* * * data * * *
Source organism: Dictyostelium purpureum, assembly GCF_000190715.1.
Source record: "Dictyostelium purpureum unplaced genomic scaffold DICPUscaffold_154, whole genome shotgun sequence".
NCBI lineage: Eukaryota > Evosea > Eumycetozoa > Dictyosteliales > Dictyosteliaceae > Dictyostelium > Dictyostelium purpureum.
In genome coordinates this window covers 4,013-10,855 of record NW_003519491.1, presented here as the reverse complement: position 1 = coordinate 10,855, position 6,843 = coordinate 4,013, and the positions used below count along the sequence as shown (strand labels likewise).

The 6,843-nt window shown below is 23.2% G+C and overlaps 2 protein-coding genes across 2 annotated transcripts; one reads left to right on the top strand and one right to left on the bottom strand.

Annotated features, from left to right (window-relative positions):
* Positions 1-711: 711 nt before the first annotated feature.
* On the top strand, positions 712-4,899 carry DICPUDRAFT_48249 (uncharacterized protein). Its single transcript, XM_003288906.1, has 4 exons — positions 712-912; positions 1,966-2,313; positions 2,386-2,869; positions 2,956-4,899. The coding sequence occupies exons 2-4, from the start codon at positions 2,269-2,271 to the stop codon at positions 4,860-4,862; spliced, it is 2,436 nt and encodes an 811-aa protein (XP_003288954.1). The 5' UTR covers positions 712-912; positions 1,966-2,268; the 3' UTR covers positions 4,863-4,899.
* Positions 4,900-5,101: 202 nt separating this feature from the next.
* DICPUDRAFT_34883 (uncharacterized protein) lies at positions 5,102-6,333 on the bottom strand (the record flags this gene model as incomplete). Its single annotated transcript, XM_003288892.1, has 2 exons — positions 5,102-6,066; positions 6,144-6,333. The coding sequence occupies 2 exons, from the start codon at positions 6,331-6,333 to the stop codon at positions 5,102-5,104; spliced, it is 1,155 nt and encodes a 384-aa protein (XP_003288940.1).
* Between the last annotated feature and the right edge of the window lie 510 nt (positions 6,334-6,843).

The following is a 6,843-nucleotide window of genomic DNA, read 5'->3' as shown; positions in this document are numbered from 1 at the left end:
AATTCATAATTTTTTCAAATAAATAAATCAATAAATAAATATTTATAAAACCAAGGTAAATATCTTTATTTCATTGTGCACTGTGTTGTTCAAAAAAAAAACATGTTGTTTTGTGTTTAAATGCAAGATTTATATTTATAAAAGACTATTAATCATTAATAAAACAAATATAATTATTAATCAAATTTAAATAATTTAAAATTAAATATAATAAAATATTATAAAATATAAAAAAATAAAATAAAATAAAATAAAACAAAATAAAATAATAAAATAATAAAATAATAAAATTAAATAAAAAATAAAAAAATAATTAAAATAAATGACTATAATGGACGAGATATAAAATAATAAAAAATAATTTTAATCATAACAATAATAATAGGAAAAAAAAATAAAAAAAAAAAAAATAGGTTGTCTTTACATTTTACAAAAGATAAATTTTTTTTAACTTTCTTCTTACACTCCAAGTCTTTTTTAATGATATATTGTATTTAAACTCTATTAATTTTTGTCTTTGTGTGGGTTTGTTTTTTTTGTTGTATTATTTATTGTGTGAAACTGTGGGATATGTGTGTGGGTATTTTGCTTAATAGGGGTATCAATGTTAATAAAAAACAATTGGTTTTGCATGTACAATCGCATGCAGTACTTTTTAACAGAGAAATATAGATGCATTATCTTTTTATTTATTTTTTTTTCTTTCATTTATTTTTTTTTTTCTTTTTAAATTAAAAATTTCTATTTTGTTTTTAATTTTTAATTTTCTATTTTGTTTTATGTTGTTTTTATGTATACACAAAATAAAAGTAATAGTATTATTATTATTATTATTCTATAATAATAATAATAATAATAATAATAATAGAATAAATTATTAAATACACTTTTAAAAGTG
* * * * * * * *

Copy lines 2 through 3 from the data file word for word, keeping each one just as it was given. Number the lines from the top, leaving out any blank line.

Source record: "Dictyostelium purpureum unplaced genomic scaffold DICPUscaffold_154, whole genome shotgun sequence".
NCBI lineage: Eukaryota > Evosea > Eumycetozoa > Dictyosteliales > Dictyosteliaceae > Dictyostelium > Dictyostelium purpureum.